This project investigated computational design and fabrication methods for locating standard steel reinforcement within 3D printed water-soluble PVA formwork to create non-standard concrete columns. Each column is eight-inches in diameter and hour feet tall and reinforced with five standard #3 reinforcement bars. Methods from the prior fabrication investigations were adapted for larger-scale construction including the introduction of the tool head with the 1.2 mm nozzle. The Woven column design advances the research presented in Dissolvable 3D Printed Formwork using a new and larger nozzle for desktop scale fabrication. The aforementioned HS+ tool head reduced printing time ant this design explore how geometry can be used to mask the location of the standard reinforcement through the appearance of woven “strands” of concrete. Additionally, the design removes any interior concrete that is not necessary to provide minimum rebar coverage, reducing the material used. Initial research plans included 3D printing continuous molds with a KUKA-1100 industrial robotic arm. Although as a result of the COVID-19 pandemic lab access ceased. Since this was the first time that the robotic arm would be used for 3D printing it was determined that a design the used a single, continuous toolpath would be used so material retraction would not need to be considered. Since the quarantine left desktop fabrication as the only option, a design which required retraction as a result of its apertures was explored. This design exploration resulted in the Aperture column. This Grasshopper definition placed various openings in locations where rebar was not present.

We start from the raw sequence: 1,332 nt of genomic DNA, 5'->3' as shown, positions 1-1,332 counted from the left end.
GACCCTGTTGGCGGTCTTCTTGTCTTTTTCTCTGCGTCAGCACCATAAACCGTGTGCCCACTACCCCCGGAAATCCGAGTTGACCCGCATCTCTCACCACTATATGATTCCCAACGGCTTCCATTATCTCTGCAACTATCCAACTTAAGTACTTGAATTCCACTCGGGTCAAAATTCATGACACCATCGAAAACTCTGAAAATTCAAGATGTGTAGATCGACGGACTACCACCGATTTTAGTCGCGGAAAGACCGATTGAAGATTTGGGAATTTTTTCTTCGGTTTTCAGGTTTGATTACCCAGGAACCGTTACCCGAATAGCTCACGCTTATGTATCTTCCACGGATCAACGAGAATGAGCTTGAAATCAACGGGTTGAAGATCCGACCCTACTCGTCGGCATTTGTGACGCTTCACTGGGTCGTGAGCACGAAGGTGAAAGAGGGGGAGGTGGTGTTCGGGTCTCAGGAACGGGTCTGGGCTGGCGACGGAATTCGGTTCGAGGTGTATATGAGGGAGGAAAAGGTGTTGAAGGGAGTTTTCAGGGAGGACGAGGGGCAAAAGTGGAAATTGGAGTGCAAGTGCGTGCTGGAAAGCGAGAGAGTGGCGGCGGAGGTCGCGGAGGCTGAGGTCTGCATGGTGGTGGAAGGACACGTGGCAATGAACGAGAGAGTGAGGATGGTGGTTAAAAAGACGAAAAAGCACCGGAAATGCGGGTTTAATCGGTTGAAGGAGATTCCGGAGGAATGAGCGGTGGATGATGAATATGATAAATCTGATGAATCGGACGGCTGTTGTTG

The diagram above indicated how the mold was segmented for desktop fabrication on the LulzBot TAZ 6 FDM printer with the HS+ tool head. Each drum indicates a single print.
This image above shows the three columns after casting: Woven, Twisted, and Aperture. This photo was taken in June when the Aperture Column was still enclosed in its PVA formwork.
A small, inflatable pool was purchased to dissolve the PVA formwork from the column. This process took a few hours. Both the Woven and Twisted Columns' formwork was dissolved using this process.
As a result of the remote fabrication, it was possible to leave the Aperture Column outdoors for six months to determine if it was possible to dissolve the formwork solely through exposure to weather. The image at left is the column immediately after casting in June of 2020. The image at right was taken in four months later in October 2020 after four months of exposure.
The Aperture Column was exposed to six months of weather conditions. The images at left correlate with the weather conditions from June-December 2020: high and low temperature, relative humidity, and precipitation. A drought in July and August was followed by above average precipitation in September-November.
Twisted Column PVA formwork detail before casting.
Twisted Column after casting and PVA formwork dissolved.